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Romantic Comedy

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"Every romantic comedy should just be called Trying to Fuck. "This week, Jennifer Aniston and this guy are Trying to Fuck. Next week, Jennifer Aniston and this guy are Trying to Fuck. Will they fuck? Probably.

Romantic comedy, aka "rom-com", is a genre in which the development of a romance leads to comic situations.

Since all it says on the tin is "love" and "laughs", the genre provides large meadows for the screenwriters to frolic in. Many writers have pushed and blurred the lines of romantic comedy.

Many rom-coms use a set of certain tropes. Many feature two more or less equal protagonists with one slightly more equal than the other. The story may start with one character being dumped/divorced/widowed. His/her friends and family urge him/her to find someone. The protagonist may agree to go on several blind dates. At some point, they meet our second protagonist. Usually, the second character isn't an obvious match for the first; maybe she's wild and crazy and he's a CPA. Or he's rich and she's poor. A romantic comedy usually provides a victory of love against all odds. A certain amount of overlap with Dramedy is not unusual. Romantic comedies in more recent years have made a concerted effort to subvert some parts of the genre where possible, present the story in a more down to earth or certainly less light and fluffy manner, add raunchier humor, more flawed characters and occasionally elements of self-deprecation, but in most of them there remains a large degree of audience-understood foregone conclusion.


Every story needs a conflict, and since rom-coms are driven by the quest for love, the conflict derives from the obstacles to the quest. This could be the apparent incompatibility of the leads: mutual Love at First Sight is rare. The two characters will spend a good part of the movie fighting their obvious attraction. Eventually, they'll realize they're perfect for each other. Or, something will pop up; maybe a Three's Company kind of misunderstanding, or a revelation in the third act about one of them lying. One of the two characters will storm off in a huff. Or the couple is already married for some reason, and the conflict comes partially from different expectations and misunderstandings.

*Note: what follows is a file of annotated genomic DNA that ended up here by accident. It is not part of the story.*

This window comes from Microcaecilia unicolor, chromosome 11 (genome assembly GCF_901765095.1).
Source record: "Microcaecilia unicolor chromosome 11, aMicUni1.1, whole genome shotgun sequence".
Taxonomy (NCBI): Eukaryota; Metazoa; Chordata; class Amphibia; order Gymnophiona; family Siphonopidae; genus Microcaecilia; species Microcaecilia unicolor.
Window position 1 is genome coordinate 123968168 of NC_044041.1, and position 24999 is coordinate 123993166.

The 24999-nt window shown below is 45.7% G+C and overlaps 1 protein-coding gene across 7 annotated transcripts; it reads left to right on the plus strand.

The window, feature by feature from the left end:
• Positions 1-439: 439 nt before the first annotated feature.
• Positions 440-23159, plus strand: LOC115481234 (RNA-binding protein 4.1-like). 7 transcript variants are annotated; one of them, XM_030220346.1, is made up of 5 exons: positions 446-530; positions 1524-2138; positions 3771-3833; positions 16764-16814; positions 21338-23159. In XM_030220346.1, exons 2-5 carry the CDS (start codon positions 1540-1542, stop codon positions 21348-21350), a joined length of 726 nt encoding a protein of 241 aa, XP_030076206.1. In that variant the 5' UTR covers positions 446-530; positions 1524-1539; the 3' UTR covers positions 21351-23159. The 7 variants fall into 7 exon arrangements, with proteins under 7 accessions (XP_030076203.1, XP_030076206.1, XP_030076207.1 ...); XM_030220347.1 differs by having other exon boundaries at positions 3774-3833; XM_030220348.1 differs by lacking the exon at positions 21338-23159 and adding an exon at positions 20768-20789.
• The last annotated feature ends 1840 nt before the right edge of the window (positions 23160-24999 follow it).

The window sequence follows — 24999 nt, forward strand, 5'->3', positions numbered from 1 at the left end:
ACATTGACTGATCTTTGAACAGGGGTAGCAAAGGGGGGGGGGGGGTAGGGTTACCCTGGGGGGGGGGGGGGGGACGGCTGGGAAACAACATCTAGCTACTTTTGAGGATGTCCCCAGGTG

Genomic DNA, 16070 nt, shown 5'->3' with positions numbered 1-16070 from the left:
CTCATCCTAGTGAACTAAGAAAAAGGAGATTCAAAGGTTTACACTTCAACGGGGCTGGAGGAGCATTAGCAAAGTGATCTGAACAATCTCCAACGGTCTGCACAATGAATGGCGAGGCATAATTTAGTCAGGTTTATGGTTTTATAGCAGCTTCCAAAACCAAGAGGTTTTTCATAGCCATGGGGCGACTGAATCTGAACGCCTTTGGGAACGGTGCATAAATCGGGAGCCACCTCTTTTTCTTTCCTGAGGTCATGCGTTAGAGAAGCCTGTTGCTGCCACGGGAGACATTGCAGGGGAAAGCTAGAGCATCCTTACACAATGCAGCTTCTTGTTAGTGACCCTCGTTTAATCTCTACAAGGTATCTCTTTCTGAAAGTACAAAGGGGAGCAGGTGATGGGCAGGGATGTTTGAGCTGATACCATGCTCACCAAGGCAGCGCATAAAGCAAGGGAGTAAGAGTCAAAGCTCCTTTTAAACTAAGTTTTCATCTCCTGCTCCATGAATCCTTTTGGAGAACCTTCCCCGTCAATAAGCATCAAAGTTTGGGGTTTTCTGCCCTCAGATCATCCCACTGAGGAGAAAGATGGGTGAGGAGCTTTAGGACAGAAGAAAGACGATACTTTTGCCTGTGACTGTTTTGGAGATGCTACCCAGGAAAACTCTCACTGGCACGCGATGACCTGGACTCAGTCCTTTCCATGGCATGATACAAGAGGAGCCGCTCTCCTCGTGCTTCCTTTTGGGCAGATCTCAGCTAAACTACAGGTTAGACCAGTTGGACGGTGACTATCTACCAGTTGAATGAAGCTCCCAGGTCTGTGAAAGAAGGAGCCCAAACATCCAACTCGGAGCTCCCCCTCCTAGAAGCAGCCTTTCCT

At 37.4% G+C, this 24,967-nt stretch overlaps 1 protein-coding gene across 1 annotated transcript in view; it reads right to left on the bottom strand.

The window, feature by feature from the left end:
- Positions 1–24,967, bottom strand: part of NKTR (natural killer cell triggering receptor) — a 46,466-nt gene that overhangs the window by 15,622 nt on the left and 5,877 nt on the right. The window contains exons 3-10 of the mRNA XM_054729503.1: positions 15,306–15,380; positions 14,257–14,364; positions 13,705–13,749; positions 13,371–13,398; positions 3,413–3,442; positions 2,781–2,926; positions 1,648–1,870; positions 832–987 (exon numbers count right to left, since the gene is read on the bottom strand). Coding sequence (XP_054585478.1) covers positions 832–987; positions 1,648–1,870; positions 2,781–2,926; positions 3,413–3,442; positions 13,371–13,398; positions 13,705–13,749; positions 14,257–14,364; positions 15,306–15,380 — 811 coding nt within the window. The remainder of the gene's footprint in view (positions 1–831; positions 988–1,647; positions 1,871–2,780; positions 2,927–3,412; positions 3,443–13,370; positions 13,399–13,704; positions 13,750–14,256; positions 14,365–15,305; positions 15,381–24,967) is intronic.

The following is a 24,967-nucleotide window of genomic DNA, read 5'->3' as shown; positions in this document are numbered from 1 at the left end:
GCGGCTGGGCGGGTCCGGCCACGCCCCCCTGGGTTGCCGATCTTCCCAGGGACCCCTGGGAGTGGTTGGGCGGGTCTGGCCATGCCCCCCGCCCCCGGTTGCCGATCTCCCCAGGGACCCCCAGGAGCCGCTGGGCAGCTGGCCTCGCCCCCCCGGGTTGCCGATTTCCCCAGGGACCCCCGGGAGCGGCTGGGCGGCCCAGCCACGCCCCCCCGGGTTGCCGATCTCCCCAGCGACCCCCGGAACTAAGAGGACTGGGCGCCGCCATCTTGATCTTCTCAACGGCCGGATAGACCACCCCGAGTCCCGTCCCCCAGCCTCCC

The climax of a rom-com requires the satisfactory recognition of love: the other chases after the love interest and does something really romantic to win them back. The reconciliation scene ends with the two characters reunited in a romantic embrace. Often ends in a wedding.


Tropes typically employed in a romantic comedy are covered in:

The usual rom-com main characters are covered in Love Interests. Characters that often occupy the stratosphere around the rom-com protagonists include: Beta Couple, Deadpan Snarker, Pet Homosexual, Plucky Comic Relief. The main characters are typically employed in a Rom Com Job.

See also Romance Arc, Rule of Romantic, and compare with the Bromantic Comedy.


Alternative Title(s): Rom Com


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